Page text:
Feature Story

Boeing Wind Tunnel blows strong for nearly 70 years

On Dec. 17, 1947, the 44th anniversary of the Wright brothers' historic first flight of a powered aircraft at Kitty Hawk, N.C., another flight took place at Seattle's Boeing Field that ranks as one of the most important in aviation. Boeing's B-47 Stratojet bomber flew for the first time that day -- and changed the shape of jet aircraft.

The B-47 was America's, and arguably the world's, first large swept-wing jet. Seemingly forgotten in history, the Stratojet's revolutionary design was the first to pair swept wings with jet engines suspended from the wings in podded nacelles. Discovered in the Boeing High Speed Wind Tunnel in 1945, this basic design is still the model for all jets built today by Boeing, Airbus and others. For Boeing, the journey to become the pioneer of large swept-wing jets began in April 1939 when the company hired famed test pilot Edmund T. "Eddie" Allen to head its new Flight and Research organization. A respected scientist, Allen was accorded the freedom to do whatever was necessary to advance Boeing's flight research efforts -- and that included building a private wind tunnel. At the time aircraft manufacturers did not have their own wind tunnels and the fierce competition to use the few operated by NACA (forerunner of NASA) and a handful of universities resulted in Boeing falling behind the competition. Allen championed the idea of a company-owned wind tunnel, capable of near-transonic (approaching the speed of sound) speeds. The estimated cost of $1 million represented a huge risk for Boeing at the time. But it also was a great opportunity, and in August 1941 Boeing President, Phil Johnson authorized construction of a high-speed wind tunnel capable of speeds of Mach .9 (625 mph, or 1,000 kilometers per hour).

The B-47 was the first full design tested in the new wind tunnel. The swept-wing concept had first come to Boeing in May 1945 by way of a letter sent from Germany by the company's leading aerodynamicist, George Schairer, who was serving on Air Force Gen. "Hap" Arnold's Scientific Advisory Group. That group was tasked with securing German aircraft and rocket research. Boeing engineers subsequently saw dramatic results during wind tunnel tests of Schairer's swept-wing data, but they also discovered that the wings had to remain "clean" to achieve the high-speed benefits. And this presented a problem since the standard design for multi-engine airplanes at the time was to mount the engines on the wings. As he puzzled over the problem during a train ride back from Wright Field, Ohio (today known as Wright-Patterson AFB), Boeing Chief Engineer Ed Wells came up with the idea of engine pods mounted off the wings. The concept was tested in the Boeing wind tunnel by mounting model engine nacelles on the end of a pole (the "broomstick" test) and moving the nacelles around the wing until the optimal position was discovered -- forward and below the wing.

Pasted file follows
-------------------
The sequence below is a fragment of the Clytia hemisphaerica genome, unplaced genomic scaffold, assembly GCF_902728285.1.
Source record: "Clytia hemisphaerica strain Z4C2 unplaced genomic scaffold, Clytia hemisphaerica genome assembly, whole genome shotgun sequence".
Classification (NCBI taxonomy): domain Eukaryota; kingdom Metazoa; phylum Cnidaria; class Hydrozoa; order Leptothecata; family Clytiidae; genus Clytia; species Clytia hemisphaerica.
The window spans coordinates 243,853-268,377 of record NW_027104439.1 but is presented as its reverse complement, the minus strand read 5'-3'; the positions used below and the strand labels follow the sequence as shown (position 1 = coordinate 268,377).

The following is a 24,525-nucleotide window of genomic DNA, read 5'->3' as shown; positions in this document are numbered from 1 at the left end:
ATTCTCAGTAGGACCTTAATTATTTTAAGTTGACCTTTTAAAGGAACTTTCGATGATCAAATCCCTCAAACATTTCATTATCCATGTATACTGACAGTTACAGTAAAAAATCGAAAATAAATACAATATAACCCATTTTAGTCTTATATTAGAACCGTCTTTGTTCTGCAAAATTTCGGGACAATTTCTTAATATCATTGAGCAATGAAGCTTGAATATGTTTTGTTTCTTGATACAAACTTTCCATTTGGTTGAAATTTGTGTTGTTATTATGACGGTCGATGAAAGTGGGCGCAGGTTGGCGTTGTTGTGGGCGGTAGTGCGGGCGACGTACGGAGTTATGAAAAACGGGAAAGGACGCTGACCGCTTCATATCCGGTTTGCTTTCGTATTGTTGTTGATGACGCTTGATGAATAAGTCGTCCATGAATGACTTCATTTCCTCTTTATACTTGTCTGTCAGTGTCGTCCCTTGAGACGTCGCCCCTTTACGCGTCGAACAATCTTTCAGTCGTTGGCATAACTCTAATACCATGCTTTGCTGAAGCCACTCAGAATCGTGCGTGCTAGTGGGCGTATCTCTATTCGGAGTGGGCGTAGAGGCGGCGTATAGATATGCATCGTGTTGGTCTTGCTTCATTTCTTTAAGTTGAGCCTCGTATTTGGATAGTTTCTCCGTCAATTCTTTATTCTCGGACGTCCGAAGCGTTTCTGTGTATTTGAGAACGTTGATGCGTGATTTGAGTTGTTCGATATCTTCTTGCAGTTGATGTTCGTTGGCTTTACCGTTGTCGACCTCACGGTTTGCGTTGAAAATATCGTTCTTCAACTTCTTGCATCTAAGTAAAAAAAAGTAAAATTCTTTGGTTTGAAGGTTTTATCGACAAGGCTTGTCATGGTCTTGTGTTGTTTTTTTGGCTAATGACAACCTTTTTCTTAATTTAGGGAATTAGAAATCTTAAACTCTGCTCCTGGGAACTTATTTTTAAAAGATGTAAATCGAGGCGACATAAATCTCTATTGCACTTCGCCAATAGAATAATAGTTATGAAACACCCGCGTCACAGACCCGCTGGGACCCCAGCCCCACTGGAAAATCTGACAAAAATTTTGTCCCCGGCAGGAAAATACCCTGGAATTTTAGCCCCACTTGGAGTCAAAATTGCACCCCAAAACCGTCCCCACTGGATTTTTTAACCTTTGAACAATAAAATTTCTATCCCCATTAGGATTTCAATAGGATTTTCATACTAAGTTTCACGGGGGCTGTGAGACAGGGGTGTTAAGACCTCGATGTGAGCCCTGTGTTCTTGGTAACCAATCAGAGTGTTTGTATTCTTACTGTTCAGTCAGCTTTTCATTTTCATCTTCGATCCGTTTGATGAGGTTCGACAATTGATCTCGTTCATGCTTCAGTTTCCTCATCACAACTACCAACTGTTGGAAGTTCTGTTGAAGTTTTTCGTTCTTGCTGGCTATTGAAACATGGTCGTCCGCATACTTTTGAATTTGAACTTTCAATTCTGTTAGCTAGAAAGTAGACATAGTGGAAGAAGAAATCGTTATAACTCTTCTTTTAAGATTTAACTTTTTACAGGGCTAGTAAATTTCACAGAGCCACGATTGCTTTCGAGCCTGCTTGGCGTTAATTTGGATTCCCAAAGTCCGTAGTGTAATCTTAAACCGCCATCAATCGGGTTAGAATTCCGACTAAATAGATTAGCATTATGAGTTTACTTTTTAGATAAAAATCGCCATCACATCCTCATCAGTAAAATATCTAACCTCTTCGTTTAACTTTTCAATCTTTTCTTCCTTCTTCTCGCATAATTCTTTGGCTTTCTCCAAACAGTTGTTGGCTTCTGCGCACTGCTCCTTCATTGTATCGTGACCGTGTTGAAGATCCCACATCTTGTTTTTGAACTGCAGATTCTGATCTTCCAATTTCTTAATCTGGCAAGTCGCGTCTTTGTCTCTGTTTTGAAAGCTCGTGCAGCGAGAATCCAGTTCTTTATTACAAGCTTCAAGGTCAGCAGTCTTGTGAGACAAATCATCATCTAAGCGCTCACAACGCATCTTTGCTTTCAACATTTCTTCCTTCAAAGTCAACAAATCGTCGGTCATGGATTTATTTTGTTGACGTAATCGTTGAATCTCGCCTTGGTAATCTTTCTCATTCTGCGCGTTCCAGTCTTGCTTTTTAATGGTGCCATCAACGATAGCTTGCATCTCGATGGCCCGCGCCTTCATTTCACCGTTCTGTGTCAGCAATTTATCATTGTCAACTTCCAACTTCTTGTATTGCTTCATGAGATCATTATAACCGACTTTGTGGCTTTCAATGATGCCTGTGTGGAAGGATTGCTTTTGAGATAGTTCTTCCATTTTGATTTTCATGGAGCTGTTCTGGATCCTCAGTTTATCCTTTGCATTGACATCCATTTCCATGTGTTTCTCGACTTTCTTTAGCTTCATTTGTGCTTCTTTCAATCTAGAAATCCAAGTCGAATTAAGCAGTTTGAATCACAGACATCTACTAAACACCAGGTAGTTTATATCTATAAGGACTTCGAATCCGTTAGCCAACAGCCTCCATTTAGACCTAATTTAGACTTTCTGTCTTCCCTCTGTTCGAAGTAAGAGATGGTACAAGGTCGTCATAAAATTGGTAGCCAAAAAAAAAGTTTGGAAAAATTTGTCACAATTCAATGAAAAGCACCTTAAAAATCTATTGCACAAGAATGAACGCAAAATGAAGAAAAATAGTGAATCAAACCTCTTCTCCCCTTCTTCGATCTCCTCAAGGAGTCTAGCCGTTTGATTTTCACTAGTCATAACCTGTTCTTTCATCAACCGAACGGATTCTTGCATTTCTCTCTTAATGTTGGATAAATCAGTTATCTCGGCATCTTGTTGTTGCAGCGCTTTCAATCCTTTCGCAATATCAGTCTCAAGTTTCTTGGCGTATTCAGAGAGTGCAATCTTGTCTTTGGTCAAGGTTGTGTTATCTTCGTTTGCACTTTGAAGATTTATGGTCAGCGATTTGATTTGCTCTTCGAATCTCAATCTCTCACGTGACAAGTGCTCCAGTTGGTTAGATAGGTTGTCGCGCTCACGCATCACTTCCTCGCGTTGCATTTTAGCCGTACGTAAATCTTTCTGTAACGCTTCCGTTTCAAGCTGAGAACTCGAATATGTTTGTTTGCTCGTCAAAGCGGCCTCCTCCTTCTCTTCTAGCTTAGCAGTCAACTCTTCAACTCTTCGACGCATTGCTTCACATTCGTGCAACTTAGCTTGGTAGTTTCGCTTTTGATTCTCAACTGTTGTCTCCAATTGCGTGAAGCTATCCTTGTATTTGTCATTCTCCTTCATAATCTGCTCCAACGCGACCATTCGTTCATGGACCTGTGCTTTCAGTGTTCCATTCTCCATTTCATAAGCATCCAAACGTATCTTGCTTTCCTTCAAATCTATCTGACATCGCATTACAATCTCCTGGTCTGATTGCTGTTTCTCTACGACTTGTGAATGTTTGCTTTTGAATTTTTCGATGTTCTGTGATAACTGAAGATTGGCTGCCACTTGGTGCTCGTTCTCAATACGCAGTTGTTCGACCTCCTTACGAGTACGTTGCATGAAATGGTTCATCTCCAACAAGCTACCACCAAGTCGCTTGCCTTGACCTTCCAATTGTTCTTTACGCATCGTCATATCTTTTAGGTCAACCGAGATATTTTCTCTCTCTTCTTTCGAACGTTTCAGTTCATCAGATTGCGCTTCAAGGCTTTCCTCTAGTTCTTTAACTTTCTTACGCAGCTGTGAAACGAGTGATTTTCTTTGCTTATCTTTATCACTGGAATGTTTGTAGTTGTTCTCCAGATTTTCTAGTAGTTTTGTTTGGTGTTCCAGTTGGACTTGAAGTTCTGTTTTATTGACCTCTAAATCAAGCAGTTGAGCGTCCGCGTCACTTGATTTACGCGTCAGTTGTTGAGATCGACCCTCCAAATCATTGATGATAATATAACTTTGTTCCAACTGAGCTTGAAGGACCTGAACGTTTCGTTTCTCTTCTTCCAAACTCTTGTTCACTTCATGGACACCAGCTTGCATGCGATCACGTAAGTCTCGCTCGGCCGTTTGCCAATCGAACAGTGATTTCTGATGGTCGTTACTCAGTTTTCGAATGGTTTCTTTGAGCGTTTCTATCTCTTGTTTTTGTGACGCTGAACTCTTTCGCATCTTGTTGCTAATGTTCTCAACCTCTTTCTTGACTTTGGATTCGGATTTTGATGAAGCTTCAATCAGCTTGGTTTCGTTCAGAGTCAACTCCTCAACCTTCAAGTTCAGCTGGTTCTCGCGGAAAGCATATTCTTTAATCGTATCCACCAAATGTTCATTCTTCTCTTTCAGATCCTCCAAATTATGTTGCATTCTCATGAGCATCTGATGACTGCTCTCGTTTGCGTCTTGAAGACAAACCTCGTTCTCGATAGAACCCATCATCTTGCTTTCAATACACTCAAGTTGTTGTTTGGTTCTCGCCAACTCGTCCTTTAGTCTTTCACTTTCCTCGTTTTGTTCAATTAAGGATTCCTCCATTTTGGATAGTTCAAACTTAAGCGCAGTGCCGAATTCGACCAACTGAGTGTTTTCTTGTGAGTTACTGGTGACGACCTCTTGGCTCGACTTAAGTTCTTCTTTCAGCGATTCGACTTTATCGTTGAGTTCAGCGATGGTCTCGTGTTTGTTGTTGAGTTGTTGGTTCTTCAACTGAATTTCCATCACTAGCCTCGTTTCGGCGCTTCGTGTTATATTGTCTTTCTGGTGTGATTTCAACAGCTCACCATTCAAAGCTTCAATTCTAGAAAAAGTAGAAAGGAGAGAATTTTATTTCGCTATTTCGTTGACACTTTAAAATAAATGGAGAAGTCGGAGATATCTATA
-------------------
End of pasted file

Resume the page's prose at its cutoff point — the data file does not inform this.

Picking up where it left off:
These discoveries all came together in the Boeing wind tunnel as the optimal design for a subsonic jet -- and resulted in the revolutionary XB-47 that rolled out of Boeing Plant 2 in September 1947 -- only two years after Schairer sent his note from Germany.

Just as building their own low-speed wind tunnel was critical to the success of the Wright brothers, so too was the wind tunnel key to success for Boeing and the B-47. Improved over the years, the now-transonic wind tunnel has tested some of the best-known airplanes in aviation history and continues its work today with jets such as the 737 MAX. Boeing was fortunate that a leader arrived at the right time to set a course for success by not only pioneering the organization that continues today as Boeing Test & Evaluation but also insisting the company build its own wind tunnel. The Edmund T. Allen Memorial Aeronautical Laboratories are named in his honor.